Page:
Everyone is going to age. As a result, it's necessary to take steps to plan for aging. Long-term care planning is the formal name for the legal process of planning for your care once you reach elder status. It is the plan you make that covers your need for a nursing home, in-home health care or other services.
Preparing for long-term care is something everyone will have to do at one point or another. The reality is that it's better to do it as soon as you can. If you begin to plan for long-term care in your youth, it's a relief to know that you're going to be cared for no matter what happens.
One of the main reasons to do long-term care planning is so that you know you will be taken care of if you end up with a disorder like Alzheimer's. Alzheimer's, a form of dementia, can dramatically change your life and make it difficult or even impossible to make important personal choices after it strikes. Having a plan in place in advance gives you peace of mind because you know you are ready.
A lack of planning for long-term care can leave a family in dire straights, financially speaking. Many people underestimate exactly what it costs or how much care they will need.
For many Ohio seniors, there may come a time when they can no longer care for themselves properly. This usually means that living alone in one's home is no longer a safe option. One of the largest concerns for senior citizens is how to ensure that their care continues without burdening their families. Long-term care planning can help seniors choose care options that will pose the least amount of inconvenience for their adult children.
As we celebrate Pride Month, it's a good time to ask ourselves how the LGBTQ community is doing in terms of long term care planning and elder law concerns. Unfortunately, there is reason to be concerned.
Roughly 70 percent of people in Ohio and around the country will need long-term care at some point in their lives. This is according to the U.S. Department of Health and Human Services. However, most people are not ready for the financial impact that such care may bring. In some cases, buying a short-term care policy can provide about 12 months for an individual and that person's family to figure out how to pay for care into the future.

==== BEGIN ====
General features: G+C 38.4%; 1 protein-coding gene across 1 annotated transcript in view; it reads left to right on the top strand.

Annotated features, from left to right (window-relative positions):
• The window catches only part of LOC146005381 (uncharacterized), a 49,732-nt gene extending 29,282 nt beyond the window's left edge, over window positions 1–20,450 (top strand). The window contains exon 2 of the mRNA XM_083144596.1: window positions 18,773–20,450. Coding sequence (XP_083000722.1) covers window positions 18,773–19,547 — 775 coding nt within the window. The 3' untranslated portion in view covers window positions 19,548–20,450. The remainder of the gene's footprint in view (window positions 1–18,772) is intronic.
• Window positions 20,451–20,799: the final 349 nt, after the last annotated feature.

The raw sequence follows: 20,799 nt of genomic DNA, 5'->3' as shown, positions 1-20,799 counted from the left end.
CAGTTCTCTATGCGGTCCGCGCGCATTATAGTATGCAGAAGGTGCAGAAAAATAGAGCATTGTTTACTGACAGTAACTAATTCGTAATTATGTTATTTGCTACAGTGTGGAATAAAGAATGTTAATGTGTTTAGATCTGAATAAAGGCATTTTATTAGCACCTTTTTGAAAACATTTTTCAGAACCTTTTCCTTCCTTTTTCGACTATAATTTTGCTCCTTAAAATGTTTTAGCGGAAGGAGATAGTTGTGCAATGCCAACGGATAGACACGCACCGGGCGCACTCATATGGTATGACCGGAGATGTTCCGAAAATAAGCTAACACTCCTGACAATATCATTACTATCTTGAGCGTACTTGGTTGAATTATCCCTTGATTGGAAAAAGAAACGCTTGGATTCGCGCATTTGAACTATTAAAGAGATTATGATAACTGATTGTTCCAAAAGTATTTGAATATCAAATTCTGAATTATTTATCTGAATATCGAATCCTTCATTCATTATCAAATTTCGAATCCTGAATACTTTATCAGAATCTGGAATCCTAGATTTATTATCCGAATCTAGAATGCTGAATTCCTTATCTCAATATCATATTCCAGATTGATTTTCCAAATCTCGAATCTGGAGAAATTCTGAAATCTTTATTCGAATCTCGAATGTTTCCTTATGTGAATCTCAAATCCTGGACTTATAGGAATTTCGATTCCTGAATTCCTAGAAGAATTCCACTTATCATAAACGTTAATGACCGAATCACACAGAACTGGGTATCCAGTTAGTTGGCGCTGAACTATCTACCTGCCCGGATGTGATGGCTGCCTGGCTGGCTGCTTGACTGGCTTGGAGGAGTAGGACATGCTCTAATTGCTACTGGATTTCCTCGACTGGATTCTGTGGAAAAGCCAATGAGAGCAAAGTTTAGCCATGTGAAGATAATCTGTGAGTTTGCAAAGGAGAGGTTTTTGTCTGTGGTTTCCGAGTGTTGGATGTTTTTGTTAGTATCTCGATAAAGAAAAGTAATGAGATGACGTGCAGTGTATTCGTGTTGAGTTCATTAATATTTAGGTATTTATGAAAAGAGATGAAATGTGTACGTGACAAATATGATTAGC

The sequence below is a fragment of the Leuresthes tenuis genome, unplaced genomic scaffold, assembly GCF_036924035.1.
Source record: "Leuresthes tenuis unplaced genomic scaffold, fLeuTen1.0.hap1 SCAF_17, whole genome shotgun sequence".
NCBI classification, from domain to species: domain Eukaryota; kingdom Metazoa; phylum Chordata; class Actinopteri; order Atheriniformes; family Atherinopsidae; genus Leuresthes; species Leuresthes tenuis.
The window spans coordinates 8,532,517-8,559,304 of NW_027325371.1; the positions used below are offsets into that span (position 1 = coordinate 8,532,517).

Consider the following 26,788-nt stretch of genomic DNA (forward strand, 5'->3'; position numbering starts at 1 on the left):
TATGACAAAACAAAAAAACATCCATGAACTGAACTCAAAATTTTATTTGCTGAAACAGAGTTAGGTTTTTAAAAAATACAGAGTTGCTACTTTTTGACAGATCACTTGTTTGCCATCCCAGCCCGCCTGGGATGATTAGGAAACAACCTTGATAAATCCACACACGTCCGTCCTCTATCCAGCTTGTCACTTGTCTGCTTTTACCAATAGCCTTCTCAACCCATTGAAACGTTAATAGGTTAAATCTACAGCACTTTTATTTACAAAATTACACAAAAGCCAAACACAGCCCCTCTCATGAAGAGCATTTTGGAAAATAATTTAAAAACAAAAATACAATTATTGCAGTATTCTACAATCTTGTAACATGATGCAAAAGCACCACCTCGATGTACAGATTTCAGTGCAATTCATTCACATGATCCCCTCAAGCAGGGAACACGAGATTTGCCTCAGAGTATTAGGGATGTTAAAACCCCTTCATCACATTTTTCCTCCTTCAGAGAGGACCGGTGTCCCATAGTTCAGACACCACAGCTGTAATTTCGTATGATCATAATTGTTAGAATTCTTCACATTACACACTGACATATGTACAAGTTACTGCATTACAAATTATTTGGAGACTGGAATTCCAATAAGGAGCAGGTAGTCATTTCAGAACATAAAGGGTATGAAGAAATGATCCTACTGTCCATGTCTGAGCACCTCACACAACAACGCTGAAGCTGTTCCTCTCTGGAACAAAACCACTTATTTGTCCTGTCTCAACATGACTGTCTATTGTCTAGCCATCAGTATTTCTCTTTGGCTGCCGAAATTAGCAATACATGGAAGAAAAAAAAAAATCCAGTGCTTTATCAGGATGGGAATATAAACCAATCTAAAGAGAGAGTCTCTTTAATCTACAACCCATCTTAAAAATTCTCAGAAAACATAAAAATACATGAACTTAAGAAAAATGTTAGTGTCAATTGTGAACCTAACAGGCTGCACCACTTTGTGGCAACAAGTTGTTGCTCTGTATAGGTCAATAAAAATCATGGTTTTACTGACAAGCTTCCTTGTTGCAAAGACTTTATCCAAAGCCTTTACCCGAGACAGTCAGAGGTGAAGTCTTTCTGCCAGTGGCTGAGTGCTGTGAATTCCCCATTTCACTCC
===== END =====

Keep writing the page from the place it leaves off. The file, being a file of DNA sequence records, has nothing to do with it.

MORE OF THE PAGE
Data from the U.S. Department of Health and Human Services indicates that 70 percent of those who are 65 and older will need long-term care. Therefore, most Ohio residents can benefit from engaging in long-term care planning. Ideally, an individual will create a plan long before they actually need to put it into place. There are many options, including buying a long-term care insurance policy.
Ohio residents who are creating an estate plan should also think about health care and long-term care planning. Even without long-term care, health care can quickly deplete a person's retirement savings. Fidelity Investments reports that out-of-pocket health care expenses for the average American couple total $260,000 during their retirement years, and that number appears to be on the rise.
Older Americans and people planning for the future in Ohio may have medical planning at the top of their agenda. This is especially the case if they are concerned about the costs and asset depletion rules that can accompany access to Medicaid's nursing home and long-term care provisions. Long-term care planning can be an important part of a family's financial plan for the future, protecting assets for senior citizens as well as providing a sustainable life moving forward.